Let’s just hope that Harry’s a financial whiz, too.
CYRUS VANCE, JR.
Running for Manhattan District Attorney
By Zara Kessler
The sun was shining outside of the Harlem Legal Services building on 125th Street, and Cyrus Vance, Jr. couldn’t have looked happier. While volunteers distributed fliers and “Cy Vance for D.A.” pins, Vance greeted those congregating for Gloria Steinem’s endorsement of his candidacy for Manhattan district attorney. It was an especially noteworthy event, given that one of Vance’s opponents, Leslie Crocker Snyder, is gunning to become Manhattan’s first female D.A. The other challenger in the Democratic primary is Richard Aborn.
To many, Vance is most notably the son of Cyrus Vance, secretary of state under President Jimmy Carter from 1977 to 1980. But Vance is careful to stress his background as a lawyer and policy expert in criminal justice issues who has an in-depth understanding of the D.A.’s office.
Steinem’s support stemmed from Vance’s “Plan to Reduce Violence Against Women, Children and Intimate Partners,” which includes a proposal to increase sentences for repeat offenders, create a human trafficking unit and stalking hotline, and open a family justice center in northern Manhattan similar to those in Brooklyn and Queens.
“To me, domestic violence cases really are a reflection of violence in the home spilling out into the acceptance of violence in our society,” he said.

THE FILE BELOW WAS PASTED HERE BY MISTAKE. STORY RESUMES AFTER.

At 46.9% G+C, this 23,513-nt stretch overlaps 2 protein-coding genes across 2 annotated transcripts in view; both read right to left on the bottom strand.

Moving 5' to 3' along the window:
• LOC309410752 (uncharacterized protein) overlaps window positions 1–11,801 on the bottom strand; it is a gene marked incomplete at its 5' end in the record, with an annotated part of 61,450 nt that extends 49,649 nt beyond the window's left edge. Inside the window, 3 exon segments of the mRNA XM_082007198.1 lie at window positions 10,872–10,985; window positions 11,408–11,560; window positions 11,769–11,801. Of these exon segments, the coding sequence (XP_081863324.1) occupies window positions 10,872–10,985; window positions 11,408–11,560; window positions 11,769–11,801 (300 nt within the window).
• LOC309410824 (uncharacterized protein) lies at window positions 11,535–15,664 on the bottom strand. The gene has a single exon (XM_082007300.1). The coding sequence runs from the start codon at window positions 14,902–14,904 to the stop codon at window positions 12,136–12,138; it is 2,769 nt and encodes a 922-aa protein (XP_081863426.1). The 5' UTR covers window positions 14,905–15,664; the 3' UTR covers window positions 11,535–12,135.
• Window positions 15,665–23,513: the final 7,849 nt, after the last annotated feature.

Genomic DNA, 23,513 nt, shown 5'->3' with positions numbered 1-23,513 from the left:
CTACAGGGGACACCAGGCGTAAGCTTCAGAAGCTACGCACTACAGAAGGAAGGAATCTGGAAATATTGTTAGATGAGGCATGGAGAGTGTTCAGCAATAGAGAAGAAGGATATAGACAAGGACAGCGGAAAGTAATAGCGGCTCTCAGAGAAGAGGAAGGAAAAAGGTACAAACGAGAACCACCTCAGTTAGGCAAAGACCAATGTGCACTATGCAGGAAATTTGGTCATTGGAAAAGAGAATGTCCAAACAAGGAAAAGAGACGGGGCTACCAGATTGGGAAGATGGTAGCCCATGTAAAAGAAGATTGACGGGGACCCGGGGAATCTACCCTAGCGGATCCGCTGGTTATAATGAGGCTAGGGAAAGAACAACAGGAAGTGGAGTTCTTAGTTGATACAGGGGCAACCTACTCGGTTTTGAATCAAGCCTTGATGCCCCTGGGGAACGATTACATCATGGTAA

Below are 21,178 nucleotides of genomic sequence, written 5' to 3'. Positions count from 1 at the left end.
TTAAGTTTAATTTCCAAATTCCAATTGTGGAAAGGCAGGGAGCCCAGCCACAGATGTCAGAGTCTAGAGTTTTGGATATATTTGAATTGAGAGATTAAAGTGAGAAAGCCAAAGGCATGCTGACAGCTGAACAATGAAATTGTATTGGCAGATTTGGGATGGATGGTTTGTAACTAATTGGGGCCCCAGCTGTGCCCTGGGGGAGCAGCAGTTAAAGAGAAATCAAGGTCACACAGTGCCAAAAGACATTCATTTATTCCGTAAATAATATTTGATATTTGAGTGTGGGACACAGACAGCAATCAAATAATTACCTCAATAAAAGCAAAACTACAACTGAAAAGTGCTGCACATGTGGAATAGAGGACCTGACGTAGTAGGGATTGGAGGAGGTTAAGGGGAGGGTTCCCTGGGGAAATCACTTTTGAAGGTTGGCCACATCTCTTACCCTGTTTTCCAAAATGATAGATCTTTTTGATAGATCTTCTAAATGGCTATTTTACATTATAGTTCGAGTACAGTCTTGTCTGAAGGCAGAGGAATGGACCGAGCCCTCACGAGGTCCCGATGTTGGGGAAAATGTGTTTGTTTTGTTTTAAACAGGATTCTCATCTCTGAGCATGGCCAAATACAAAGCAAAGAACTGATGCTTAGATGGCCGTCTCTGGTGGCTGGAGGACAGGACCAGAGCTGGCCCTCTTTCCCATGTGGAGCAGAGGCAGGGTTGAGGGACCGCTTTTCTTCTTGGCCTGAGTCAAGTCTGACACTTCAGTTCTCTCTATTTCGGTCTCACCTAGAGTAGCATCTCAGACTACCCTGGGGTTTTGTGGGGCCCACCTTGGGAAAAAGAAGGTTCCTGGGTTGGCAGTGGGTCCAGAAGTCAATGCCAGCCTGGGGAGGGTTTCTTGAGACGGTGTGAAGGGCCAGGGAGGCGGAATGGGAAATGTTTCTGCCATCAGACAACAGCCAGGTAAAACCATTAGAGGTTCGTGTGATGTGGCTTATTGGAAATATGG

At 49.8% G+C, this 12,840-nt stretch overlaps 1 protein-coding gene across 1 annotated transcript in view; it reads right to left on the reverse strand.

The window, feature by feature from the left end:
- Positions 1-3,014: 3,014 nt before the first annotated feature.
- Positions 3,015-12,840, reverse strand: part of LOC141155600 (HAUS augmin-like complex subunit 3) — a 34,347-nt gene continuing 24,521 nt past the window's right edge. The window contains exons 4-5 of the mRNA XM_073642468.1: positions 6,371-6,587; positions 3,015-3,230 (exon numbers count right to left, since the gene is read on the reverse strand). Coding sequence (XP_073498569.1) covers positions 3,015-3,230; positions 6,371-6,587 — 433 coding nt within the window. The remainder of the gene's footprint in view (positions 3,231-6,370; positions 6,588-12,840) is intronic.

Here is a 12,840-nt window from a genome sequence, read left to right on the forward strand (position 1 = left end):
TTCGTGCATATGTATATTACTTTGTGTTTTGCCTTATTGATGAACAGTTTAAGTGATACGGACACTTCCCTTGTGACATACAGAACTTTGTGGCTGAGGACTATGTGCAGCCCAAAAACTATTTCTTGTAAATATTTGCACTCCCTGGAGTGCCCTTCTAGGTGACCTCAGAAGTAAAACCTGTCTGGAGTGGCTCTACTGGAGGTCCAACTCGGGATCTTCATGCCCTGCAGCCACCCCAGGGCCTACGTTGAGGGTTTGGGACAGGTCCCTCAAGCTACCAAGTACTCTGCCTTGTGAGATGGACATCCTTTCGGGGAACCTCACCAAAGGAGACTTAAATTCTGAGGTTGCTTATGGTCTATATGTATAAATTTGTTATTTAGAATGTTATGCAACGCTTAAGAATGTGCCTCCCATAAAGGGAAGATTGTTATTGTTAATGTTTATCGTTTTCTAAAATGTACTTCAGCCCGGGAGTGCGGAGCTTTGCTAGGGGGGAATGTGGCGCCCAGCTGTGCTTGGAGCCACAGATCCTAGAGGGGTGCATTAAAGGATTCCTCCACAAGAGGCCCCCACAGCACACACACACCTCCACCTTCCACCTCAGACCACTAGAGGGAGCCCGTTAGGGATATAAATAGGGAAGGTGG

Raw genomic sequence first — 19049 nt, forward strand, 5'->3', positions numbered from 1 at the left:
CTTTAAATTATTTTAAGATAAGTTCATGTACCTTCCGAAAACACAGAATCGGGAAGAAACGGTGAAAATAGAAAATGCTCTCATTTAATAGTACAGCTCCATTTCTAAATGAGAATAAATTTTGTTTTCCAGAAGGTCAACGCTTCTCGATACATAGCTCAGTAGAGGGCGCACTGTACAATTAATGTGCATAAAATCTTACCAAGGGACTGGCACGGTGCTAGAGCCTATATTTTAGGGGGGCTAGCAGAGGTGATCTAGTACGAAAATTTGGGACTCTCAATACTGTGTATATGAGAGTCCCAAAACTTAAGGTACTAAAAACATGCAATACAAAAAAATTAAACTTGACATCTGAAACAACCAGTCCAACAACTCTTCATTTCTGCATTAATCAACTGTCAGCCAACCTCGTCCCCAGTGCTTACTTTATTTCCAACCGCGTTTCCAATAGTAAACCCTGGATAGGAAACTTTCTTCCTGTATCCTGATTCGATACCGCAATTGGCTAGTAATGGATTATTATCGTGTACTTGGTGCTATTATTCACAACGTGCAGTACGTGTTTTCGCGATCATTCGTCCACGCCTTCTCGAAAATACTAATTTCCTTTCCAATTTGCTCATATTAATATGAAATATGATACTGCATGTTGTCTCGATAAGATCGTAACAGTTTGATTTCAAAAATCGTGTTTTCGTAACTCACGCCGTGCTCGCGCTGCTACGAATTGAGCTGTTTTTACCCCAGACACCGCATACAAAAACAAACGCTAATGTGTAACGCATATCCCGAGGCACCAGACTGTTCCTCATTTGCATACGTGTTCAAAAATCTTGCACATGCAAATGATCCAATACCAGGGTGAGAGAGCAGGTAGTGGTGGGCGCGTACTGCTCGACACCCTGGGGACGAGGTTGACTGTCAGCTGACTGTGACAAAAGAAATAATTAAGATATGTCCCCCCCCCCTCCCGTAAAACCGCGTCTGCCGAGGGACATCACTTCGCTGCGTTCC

Vance also promises to protect immigrants and the elderly, groups who are often preyed upon and defrauded.
A graduate of Yale and Georgetown Law School, Vance was a prosecutor under Robert Morgenthau from 1982 to 1988. Morgenthau virtually handpicked Vance as his successor, determining that he had the best shot at taking down Snyder, whom he has never forgiven for her acrimonious 2005 primary challenge. Other prominent Vance supporters include former mayor David Dinkins, former state comptroller H. Carl McCall and two members of the Kennedy clan, Caroline Kennedy and Robert F. Kennedy, Jr.
While Vance lacks Aborn’s long list of endorsements by political clubs and elected officials, he believes he has a good balance of support, including endorsements by a number of former senior and federal prosecutors.
“I don’t think the D.A.’s job is a politician’s job,” he said.
Leaving his Upper East Side roots, Vance moved to Seattle in 1988 to raise a family, build a law firm and make a name for himself outside his father’s shadow. He returned to New York in 2004 with wife Peggy McDonnell and their two children, now both in college. Vance joined Morvillo, Abramowitz, Grand, Iason, Anello & Bohrer, P.C., where even the doorman wears a “Cy Vance for DA” button.
While this 16-year stint on the West Coast has been criticized as detracting from his ability to serve New Yorkers, Vance touts the perspective he gained out West.
“We should as an office and as, I believe, a city, welcome people who bring breadth of experience to leadership in any office,” he said.